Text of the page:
Published on April 13th, 2020 | by Ali Dino0
How to Use Google’s URL Builder
To ensure the success of your organization you need to know what works and what doesn’t. So what if there was a way to monitor where the traffic to your website has come from? Google URL builder can do just that and allows you to track which posts generated the most traffic to your website, and which of these leads achieved your desired goals. Here we explore why you need Google’s URL Builder and how to use it.
Why Google URL Builder is Essential for Any Business
Currently, you may have an idea of the total traffic that is generated to your website from a specific source such as Twitter or Facebook. However, this type of analysis does not tell you which of your marketing attempts have been the most successful as all of the data is lumped into one figure. With Google URL Builder you can distinguish the effectiveness of your marketing campaigns whether it’s a newsletter, email, or social media post. Taking the analysis beyond click-through rates, Google Analytics will tell you which of your campaigns lead to the most traffic to your website, and which of these leads went on to achieve the intended outcome of the campaign whether it be a sale or a sign-up.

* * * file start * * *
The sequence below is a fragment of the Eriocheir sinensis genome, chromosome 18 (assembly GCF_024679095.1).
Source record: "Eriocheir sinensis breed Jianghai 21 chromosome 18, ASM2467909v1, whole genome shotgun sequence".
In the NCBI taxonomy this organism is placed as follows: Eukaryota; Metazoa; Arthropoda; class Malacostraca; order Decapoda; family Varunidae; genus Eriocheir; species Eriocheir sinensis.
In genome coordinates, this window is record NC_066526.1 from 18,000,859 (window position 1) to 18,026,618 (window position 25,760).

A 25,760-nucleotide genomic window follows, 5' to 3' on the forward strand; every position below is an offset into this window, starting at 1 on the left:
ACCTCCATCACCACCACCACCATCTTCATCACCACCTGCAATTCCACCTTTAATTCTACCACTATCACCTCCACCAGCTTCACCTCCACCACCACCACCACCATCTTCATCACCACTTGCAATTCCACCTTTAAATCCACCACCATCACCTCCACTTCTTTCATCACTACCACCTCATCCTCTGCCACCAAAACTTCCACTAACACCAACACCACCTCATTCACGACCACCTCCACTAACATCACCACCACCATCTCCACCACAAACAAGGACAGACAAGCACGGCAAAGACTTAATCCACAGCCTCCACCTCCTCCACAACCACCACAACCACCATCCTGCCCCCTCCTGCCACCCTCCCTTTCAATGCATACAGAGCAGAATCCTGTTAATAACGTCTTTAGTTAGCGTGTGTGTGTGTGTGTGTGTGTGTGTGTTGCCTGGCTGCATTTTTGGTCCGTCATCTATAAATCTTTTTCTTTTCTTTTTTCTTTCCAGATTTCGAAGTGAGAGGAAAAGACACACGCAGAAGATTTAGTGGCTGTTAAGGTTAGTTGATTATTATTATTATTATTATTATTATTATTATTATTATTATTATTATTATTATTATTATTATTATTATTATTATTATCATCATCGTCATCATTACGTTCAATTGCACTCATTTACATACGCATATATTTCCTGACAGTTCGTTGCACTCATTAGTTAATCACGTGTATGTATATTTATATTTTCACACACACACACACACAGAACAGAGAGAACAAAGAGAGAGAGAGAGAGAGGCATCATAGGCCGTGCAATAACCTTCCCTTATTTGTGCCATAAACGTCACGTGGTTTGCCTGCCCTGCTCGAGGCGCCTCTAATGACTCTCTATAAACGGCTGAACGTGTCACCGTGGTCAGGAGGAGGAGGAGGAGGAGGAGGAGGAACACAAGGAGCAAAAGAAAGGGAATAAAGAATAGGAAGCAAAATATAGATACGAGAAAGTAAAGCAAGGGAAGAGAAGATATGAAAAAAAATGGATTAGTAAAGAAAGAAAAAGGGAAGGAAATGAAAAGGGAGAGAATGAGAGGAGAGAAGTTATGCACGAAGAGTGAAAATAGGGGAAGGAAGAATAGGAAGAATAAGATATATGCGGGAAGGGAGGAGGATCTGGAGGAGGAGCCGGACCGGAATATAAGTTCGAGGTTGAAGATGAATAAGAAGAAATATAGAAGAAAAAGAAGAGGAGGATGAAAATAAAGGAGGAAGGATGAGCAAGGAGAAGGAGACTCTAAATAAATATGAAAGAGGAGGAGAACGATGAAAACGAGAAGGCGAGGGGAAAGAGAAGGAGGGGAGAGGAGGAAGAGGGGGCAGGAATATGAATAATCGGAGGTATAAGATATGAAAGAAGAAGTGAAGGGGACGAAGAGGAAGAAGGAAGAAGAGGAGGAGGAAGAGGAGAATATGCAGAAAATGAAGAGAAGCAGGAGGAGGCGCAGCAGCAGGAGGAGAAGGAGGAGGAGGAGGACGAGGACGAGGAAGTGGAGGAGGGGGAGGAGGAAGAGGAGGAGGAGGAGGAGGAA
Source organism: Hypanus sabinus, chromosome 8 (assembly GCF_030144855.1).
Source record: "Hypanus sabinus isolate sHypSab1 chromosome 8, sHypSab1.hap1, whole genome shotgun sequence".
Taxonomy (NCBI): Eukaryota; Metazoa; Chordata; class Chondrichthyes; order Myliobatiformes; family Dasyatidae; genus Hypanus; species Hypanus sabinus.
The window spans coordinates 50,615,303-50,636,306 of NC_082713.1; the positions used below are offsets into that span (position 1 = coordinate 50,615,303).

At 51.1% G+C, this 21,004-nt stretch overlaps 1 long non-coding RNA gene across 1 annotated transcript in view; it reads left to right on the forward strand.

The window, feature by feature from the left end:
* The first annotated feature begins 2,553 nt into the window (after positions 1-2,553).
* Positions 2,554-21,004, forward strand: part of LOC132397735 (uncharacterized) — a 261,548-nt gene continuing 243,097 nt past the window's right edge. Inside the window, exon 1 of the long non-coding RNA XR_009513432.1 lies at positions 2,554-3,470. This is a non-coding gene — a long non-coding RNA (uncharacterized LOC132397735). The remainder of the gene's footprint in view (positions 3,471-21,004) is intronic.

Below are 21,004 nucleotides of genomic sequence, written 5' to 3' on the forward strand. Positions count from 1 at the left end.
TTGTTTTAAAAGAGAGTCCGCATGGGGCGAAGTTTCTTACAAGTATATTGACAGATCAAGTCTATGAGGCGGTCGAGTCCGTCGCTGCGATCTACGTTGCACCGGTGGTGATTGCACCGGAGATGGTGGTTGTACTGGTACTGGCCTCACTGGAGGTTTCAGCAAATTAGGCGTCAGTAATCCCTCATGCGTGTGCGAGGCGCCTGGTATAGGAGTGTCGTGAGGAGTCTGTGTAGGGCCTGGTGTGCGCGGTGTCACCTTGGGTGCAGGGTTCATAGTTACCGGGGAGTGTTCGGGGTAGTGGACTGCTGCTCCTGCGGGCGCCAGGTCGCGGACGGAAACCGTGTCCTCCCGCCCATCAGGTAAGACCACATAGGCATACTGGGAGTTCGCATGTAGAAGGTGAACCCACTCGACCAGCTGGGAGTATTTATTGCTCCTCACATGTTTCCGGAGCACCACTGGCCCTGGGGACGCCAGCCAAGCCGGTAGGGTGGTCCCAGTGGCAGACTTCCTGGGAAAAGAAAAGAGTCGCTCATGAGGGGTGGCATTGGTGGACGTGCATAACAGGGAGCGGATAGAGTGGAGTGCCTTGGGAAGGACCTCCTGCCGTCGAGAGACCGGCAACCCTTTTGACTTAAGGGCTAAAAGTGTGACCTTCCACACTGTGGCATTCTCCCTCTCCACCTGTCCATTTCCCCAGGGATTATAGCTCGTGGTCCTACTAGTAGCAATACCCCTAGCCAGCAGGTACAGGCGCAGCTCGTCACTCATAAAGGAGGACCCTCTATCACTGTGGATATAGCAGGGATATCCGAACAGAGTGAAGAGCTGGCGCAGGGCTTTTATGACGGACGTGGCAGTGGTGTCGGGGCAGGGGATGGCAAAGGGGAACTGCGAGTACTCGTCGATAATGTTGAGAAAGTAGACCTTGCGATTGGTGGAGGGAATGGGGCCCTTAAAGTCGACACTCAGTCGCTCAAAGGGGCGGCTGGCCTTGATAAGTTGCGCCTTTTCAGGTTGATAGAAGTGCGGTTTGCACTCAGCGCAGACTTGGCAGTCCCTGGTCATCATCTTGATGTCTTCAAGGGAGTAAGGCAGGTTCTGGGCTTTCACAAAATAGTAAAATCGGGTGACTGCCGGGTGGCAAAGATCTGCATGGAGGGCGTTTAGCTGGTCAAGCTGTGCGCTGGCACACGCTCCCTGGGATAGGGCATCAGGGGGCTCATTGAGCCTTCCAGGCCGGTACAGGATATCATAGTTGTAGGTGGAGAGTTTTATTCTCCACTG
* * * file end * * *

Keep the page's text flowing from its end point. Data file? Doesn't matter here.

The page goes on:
How to Track your Campaigns Using Google’s URL Builder
Getting the hang of using Google’s URL Builder is pretty straight forward, here is how to do it.
1. Enter your Target Website
The first piece of information you need to enter is where you want your target audience to end up. This could be the homepage of your website or a link to a specific product or piece of information.
2. Add your Parameters
The next stage is to add the parameters you want to track, there are 5 in total but the 3 compulsory ones are:
- Campaign Source: This is where you put the name of where you are sharing your link, also known as ‘the referrer’. It could be a Facebook post, a link shared on Twitter or an email to your mailing list.
- Campaign Medium: In this box, you tell Google what medium you are using for your campaign. This could be a blog post, email, social post, etc.
- Campaign Name: Here you write the name of your campaign which is how you will identify it in Google Analytics. Make sure the name is not too long and easy to understand.
3. Optional Extras
Generally, you need only use the 3 parameters above to track your campaign. However, underneath the obligatory fields, there are two more boxes ‘Campaign Term’ and ‘Campaign Content’. You may want to run multiple adverts or posts through a single campaign and these fields can help you to do this. This can be useful if you want to track which one was the most effective.
4. Shorten your URL
Once you have entered the information in the required fields on the form it will automatically generate a URL that has your tracking code within it. The URL provided is usually pretty long so, to make it more manageable, you can shorten it using Google’s URL shortener or Bitly if you prefer. Once your URL is shortened, you can share it in the same way you do any other link – hyperlinking it into an email, newsletter or sharing the shortened link itself in a social media post. Once shared, campaign tracking can begin.